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Finding the Divine

May 9, 2011

Have you had times when you felt as if you were searching without luck, seeking without finding?

It’s frustrating and it can turn into a quest.  Which can be good or bad.  When do you keep searching, knowing that persistence and diligence will ultimately win out?  When do you learn that, maybe, this time, you are searching in the wrong place or perhaps you’re searching for the wrong thing?

For me, I think a lot of it has to do with ego and sensitivity.  I’m a fairly competitive person and dogging something to its conclusion is something akin to winning.  So what is the goal?  Winning?  No, the goal is finding.  Learning.  The ego says “I’m smart enough and hard working enough.  I can do it.”  And sometimes we have to distract the ego, send it off to a corner somewhere, give it a rest.

As I prepare to start to stitch this novel together, I have had to learn this lesson several times over.  As I headed time and time again down the wrong path, for me, I would think that I could out work the problems, I could be clever enough to out think them.  And I could force something but by “out working” I made my writing become work in the sense that it was a labor and not a joy.  And one of the reasons I write is for the sheer joy of it.

When I first became serious about my writing, I enrolled in a, then, brand new certificate creative writing program at Middle Tennessee State University called The Writer’s Loft, created by Roy Burkhead.  My first writing mentor was the wonderful Cate McGowan who sat me down that first day and told me that I was a writer.  Up until that point, I had not believed it but when she said it, I believed.  The next thing she said was that I was embarking upon a journey of fun and discovery.  I’ve never forgotten that.  It’s such a grand description for the way I feel about writing, when I’m doing it right.  For me.  It’s also a grand description of life.  For those who are fortunate enough to have shelter, to have food and clothing, to have the resources to attempt to create art, life can be a journey of fun and discovery.  That’s what allows some to look at Mondays differently, to look at mowing the yard and cups of coffee differently. We experience the joy of picking up a pen or paint brush or camera or chisel and creating.

So how does one know when to persist and when to pause?  Sensitivity.  For me, there are subtle signs which are invisible to the ego, affirmations that whisper softly beneath the audible range of “out work” and “out think.”  It is in the syncopation you feel and move to when the world is marching to the backbeat.

Ego is the primary reason for blank pages.  The main reason for giving up on your art, on life.  Ego puts on a critic’s fedora and tells you what to write and then tells you that it’s not good enough.  That you’re not good enough.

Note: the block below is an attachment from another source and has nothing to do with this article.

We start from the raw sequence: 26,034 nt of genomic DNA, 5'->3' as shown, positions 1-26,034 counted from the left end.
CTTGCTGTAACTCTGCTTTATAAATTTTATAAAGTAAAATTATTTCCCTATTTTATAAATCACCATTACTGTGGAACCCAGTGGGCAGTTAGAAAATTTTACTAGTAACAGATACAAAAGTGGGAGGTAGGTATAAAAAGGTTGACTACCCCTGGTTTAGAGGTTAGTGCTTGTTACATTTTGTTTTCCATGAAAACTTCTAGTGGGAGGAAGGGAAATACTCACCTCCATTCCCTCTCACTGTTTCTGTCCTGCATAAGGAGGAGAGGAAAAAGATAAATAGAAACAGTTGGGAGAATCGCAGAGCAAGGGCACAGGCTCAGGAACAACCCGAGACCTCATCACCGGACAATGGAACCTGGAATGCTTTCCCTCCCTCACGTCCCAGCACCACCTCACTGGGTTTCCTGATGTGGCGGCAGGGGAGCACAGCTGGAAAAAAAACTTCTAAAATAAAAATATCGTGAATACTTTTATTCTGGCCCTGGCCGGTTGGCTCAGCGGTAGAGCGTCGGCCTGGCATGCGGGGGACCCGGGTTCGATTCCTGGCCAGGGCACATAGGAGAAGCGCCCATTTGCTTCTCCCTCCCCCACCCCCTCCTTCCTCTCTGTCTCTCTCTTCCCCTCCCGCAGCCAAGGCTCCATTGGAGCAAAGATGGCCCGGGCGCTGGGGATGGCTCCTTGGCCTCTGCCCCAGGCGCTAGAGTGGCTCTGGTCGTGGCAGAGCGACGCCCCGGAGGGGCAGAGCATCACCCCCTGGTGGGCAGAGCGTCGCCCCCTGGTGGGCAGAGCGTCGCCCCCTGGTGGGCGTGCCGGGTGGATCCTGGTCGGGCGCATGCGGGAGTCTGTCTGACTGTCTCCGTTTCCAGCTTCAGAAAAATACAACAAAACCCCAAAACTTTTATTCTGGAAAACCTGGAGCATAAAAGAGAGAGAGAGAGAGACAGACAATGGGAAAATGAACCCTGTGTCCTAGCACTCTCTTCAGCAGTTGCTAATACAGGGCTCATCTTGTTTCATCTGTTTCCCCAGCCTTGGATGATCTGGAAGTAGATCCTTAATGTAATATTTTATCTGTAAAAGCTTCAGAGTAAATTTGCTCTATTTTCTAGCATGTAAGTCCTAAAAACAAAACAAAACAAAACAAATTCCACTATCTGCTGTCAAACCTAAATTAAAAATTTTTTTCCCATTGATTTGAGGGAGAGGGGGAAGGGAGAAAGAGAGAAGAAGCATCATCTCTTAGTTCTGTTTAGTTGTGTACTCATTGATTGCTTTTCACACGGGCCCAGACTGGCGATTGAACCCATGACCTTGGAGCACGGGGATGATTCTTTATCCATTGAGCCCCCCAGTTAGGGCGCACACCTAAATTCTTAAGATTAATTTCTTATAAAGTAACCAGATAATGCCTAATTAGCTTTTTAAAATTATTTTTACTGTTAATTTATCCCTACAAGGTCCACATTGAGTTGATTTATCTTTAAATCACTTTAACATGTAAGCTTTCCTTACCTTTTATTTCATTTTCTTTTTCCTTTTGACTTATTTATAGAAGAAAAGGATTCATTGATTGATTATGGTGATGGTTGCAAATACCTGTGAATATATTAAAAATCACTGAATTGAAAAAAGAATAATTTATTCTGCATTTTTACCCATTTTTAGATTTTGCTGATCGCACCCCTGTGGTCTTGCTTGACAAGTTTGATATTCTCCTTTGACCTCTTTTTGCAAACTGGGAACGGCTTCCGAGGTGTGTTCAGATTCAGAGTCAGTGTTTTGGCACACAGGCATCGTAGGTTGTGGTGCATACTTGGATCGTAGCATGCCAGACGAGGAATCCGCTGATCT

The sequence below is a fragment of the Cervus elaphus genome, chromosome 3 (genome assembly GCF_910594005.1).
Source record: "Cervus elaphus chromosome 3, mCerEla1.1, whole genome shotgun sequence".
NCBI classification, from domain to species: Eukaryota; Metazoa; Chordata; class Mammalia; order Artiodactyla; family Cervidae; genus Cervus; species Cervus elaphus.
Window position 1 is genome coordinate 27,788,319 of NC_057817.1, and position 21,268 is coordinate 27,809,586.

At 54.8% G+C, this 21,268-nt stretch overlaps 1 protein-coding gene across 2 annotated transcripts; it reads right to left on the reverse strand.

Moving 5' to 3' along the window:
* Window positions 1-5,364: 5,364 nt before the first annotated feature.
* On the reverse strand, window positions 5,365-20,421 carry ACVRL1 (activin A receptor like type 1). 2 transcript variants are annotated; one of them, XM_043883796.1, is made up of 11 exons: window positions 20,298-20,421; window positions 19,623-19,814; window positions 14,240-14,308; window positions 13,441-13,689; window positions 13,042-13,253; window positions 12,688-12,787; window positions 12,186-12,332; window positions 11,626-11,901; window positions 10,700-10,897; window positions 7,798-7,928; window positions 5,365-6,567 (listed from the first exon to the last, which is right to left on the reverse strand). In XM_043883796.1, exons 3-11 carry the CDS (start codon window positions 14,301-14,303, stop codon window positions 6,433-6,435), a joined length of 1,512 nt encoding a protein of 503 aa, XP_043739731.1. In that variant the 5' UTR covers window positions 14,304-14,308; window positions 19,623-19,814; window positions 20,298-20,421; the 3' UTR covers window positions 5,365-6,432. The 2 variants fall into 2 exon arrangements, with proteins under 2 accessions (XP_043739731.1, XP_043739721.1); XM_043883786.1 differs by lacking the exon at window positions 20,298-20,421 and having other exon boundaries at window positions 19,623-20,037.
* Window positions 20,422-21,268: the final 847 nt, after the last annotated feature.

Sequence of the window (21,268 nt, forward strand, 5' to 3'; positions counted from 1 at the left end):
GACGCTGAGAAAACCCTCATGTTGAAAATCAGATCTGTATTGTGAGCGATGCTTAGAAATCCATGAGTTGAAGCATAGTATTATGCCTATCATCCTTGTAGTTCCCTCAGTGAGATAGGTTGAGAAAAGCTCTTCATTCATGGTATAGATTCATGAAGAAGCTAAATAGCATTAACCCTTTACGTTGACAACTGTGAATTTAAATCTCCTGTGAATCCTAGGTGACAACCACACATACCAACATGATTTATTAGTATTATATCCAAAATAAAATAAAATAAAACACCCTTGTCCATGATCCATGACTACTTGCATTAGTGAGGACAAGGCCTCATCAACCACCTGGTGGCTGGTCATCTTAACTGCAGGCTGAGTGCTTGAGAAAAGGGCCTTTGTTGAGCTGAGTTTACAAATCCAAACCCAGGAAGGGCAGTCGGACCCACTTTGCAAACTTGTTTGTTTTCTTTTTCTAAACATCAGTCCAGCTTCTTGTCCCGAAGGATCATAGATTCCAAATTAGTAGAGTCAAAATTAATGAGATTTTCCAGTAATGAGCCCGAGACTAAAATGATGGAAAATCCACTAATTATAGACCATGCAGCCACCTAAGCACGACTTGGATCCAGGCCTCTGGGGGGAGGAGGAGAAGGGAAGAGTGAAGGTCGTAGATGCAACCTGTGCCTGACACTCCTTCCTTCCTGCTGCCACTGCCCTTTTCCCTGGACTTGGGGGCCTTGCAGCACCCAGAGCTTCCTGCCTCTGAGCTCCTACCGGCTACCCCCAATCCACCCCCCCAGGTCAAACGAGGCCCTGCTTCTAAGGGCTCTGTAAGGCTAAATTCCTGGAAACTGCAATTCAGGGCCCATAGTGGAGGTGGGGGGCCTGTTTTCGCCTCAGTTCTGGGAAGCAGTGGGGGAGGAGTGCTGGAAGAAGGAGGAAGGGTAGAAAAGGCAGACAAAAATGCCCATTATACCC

The ego is what kept me from my writing and I can still find it some mornings, sitting in my writing chair, telling me to get lost.

But I’m learning to be sensitive, learning how to listen and to what to listen.  That doesn’t mean that I’m good at it.  But I’m getting better.  How do I know?  The affirmations are becoming stronger and more frequent.  I’ve put aside the literary pick and axe for awhile, taken off my gloves and am being receptive, being open to what comes my way.  Not forcing my will upon my work but allowing the work to come to me.  Learning when to be patient and when to charge ahead.

This morning I was reading a piece about Michelangelo and how he worked.  Michelangelo believed he was a tool of God.  He did not think of himself as a creator but someone who revealed what God had already placed in the marble.  His job wasn’t to “make,” it was to chip away at the excess until he exposed what God created.  Often, he would work deep into the night, wearing a candle on his cap, shouting at the marble, “Speak, speak!” asking the figure to guide him as he worked.  He was unique in that he did not mark out in advance of the cutting, he worked freehand, starting from the front and working until figures emerged from the stone as his colleague Vasari put it “as though surfacing from a pool of water.” (History and Art for the Traveler by Rick Steves)

This approach has made all the difference in my work.  I believe that there is something there for me to discover.  My job isn’t to make it, rather it is to ask questions, to put words down, then chip away until what I am supposed to find is revealed.  I must shout at or cajole my characters until they tell me their stories and then I must have the sensitivity to transcribe, to listen, then to learn.

Because ultimately I cannot, by definition, create the divine.  Not even my ego believes that.  Even on a good day.  But I do believe that just like everyone who breathes, who has ever breathed, I can find the divine.  It is my prayer that we be sensitive and receptive enough to feel the affirmations, to tame the rhetoric and quiet the conventional wisdom sufficient to hear the figure whisper, then that we be wise enough and patient enough to listen.

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4 Comments leave one →
  1. Bonnie Johnson permalink
    May 9, 2011 8:23 pm

    Fantastic, Terry. Thanks for writing this.

  2. May 9, 2011 11:04 pm

    Terry, I love this post and the connection to Michelangelo’s process. Thank you!

  3. May 10, 2011 6:47 am

    Many kind thanks Bonnie and Gigi! I truly appreciate your words and am encouraged by them. Have a lovely day!

  4. Suzanne permalink
    May 10, 2011 12:43 pm

    Love it, Terry.

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